Round of Quickies: Part IV

Young woman has affair with older, married man.  Young woman becomes pregnant.  Older, married man runs back to his wife and family.  Child put up for adoption.

So now you have the plot of Randy Susan Meyer's newest novel, The Comfort of Lies.  Told from alternating viewpoints, the novel explores all of the ramifications of this one act of infidelity.  We listen to the wronged wife, the adoptive mother, and of course, the young woman.  Their lives are now intertwined.  

It's an easy read and Meyer does a very nice job presenting each character - flaws and all - in a fair and balanced manner.  No one is the bad guy.  Okay, except maybe the cheating husband who caused all this.  Bastard.

Rating:  4 Stars
Source:  Library copy

Did you absolutely love the HBO series, The Tudors?  If so, this might be just the book for you.  In The Boleyn King, Laura Andersen imagines what might have happened had Anne Boleyn given birth to a son, giving Henry VIII no reason to lop her head off and thereby changing the course of history.

While an older, widowed Anne does play a Queen Mother supportive role (albeit a small one) in the novel, the featured character is William, son of Anne and Henry who is now king of England.  Surrounded by court intrigue, William has discovered a plot to overthrow him.  But who can he trust?  He turns to his three closest confidents:  Minuette, a young woman raised with the Boleyn children, Dominic, his best friend, and his sister, Princess Elizabeth.  Together, the four friends work to uncover the plot and secure their own future.  They are England's hope and promise.

Okay, so it's an alternative history.  As such, Andersen can (and did) have fun with it.  If you like your historical fiction meaty and steeping in detail, this is not your book.  But if you're just looking for some light reading fun at the beach this summer and love all-things Tudor, pick up a copy and enjoy.

Rating: 3 Stars
Source:  Advance Reading Copy courtesy of Ballentine Books

The Ashford Affair is quite a departure for Lauren Willig fans long used to her famous swashbuckling Pink Carnation series.  Set in post-WWI England and Kenya, Willig gives us a rollickin family soap opera featuring the beautiful, scandalous, back-biting debutante of the season, Beatrice Gillecote.  Wealthy, titled, and supremely bored, Bea and her poor mouse of a cousin Addie are raised together in the historical English manor, Ashford Place.  But when Addie falls in love and Bea steals the man, the family is changed forever.  Alternating between present day and the past, Willig proves adept at tantalizing readers into 'just one more chapter.'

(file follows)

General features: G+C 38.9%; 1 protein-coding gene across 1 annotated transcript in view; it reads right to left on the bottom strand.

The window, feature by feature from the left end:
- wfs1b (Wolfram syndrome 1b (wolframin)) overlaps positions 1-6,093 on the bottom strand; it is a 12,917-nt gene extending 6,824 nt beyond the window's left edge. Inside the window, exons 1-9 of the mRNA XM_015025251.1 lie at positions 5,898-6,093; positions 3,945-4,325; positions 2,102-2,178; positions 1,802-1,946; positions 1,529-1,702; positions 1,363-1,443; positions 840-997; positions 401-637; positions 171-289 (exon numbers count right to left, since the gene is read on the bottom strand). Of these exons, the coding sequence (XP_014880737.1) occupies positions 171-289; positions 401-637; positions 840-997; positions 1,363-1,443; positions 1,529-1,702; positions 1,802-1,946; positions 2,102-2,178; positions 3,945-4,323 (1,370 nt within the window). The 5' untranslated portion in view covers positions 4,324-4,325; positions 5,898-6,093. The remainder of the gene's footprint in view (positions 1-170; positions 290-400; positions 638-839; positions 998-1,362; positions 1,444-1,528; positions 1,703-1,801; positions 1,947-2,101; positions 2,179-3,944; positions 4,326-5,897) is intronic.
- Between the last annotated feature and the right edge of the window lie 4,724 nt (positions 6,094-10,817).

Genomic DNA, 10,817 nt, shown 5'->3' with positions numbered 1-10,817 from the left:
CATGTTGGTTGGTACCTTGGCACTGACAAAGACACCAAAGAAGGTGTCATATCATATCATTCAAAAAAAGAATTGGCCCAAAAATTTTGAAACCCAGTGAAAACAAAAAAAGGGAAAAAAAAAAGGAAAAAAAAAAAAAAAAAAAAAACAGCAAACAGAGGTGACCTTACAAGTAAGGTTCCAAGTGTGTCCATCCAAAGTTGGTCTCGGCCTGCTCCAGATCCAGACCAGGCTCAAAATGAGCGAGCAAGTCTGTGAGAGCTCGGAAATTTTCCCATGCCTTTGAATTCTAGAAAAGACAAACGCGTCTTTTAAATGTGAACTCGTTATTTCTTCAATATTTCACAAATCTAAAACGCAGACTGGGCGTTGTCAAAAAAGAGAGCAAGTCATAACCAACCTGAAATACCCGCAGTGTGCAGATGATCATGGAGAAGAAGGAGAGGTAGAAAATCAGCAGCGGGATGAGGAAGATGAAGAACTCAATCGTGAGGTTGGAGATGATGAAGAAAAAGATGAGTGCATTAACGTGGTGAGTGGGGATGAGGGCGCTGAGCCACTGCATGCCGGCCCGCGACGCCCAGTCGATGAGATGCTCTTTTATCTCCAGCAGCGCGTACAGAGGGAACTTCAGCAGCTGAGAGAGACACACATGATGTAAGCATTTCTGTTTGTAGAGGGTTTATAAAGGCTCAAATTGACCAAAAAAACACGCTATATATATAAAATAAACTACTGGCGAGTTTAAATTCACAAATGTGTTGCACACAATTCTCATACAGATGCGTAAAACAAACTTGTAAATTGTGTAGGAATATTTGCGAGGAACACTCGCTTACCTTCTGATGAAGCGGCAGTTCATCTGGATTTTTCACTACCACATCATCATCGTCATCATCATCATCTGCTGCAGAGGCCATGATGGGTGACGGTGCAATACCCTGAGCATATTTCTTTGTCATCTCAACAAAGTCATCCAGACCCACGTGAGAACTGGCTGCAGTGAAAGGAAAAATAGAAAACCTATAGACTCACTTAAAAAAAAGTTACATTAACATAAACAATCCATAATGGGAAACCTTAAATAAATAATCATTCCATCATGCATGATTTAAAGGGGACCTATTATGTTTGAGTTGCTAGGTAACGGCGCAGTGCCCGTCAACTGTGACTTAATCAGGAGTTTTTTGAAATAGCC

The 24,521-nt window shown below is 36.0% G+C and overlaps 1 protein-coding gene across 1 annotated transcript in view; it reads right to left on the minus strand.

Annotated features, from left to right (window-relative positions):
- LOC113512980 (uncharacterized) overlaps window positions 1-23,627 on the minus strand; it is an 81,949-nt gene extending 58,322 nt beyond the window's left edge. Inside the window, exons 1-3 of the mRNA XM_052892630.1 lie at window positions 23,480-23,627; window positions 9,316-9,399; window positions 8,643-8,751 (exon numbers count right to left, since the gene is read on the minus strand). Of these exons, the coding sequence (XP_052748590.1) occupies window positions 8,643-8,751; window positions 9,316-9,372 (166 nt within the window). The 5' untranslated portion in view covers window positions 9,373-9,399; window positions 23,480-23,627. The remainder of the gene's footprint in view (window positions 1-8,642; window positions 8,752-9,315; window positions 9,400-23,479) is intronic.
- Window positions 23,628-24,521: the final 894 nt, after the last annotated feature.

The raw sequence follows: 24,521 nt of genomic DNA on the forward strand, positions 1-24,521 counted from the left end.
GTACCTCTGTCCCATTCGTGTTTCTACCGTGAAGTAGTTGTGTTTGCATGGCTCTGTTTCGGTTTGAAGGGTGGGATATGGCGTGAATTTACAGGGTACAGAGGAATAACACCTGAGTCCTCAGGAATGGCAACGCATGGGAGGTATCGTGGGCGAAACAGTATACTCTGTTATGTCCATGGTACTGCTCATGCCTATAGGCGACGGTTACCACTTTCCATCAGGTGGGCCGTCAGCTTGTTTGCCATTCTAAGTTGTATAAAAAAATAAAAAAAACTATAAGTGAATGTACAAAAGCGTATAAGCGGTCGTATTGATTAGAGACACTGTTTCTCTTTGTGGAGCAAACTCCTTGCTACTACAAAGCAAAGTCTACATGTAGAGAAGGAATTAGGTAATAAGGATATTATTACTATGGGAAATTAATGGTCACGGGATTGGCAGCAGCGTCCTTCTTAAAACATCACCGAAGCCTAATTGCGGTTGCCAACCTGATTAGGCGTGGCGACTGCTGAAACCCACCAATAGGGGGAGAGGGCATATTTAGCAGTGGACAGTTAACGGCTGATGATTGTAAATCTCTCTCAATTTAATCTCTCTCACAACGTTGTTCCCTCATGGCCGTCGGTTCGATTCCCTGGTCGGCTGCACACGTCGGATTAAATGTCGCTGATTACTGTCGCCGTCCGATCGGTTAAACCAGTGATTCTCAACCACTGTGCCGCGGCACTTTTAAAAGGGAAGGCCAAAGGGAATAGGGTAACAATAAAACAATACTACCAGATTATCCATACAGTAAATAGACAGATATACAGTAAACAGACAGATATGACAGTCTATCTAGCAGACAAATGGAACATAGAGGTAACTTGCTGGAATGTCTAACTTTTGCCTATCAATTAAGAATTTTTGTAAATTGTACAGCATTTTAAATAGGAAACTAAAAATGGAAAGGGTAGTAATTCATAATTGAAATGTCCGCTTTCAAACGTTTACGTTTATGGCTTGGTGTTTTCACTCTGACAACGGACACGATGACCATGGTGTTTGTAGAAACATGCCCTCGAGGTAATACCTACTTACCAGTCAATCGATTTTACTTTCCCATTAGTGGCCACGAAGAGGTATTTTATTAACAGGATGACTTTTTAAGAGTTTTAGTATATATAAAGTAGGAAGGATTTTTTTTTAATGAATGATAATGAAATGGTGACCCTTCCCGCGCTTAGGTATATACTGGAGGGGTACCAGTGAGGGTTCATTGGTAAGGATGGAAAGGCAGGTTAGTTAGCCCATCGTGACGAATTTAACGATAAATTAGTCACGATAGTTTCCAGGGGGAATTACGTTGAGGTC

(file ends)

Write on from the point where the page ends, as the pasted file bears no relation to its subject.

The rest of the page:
Think Downton Abbey.  On steroids.

Rating:  4 Stars
Source:  Library Copy

Originally published in 1974, The Bastard King is the first in Jean Plaidy's Norman Trilogy and was chosen for our Retro Readalong of the month. This is classic historical fiction in which Plaidy recounts the story of William the Bastard, or as we better know him these days, William the Conqueror, without whom modern-day England as we know it would not exist.  William, of course, was the Duke of Normandy who wrested the English crown in 1066, forever changing the course of Western history.  Plaidy's account, for the most part, is quite accurate given the little we know about this period...she has a knack for making traditionally 'boring' historical figures come alive.  In this first book of the trilogy, Willy overcomes a thoroughly traumatic childhood and bears instense emotional scars.  He meets and marries the sassy Mathilda of Flanders and invades England.  The second and third installments trace the trials and tribulations of Willy's pain-in-the-butt progeny.

Plaidy writes with an enjoyable droll wit that is a pleasure to read.  If you ever wanted to learn more about any historical time period in England, go find a Plaidy book.  With eight pen names and over a hundred books to her credit, odds are if you can name the era, Plaidy wrote about it.

Our favorite line?

William's Mother: "There are other women in the world - fine princesses who can bring you as much good as this one." 
William:  "I want this one, Mother."
          William's Mother:  "Then you should never have beaten her and thrown her in the mud."


Rating:  4 Stars
Source:  Personal Library


  1. Oh goodness, that is such a great line from The Bastard King I may have to read it!

  2. I remember reading that line a few times, it was a good one!

  3. Travis Jackson had ridden into town the day before.
    What do you should to have in order to really get rich operating the program?

    Feel free to visit my site - imprezy integracyjne

  4. Yes, it was one of the funnier moments...ha.

  5. I am reading The Boleyn King, and I can totally see what you mean by it being a light read for someone looking for detail. It tells like a YA book.


Fire away!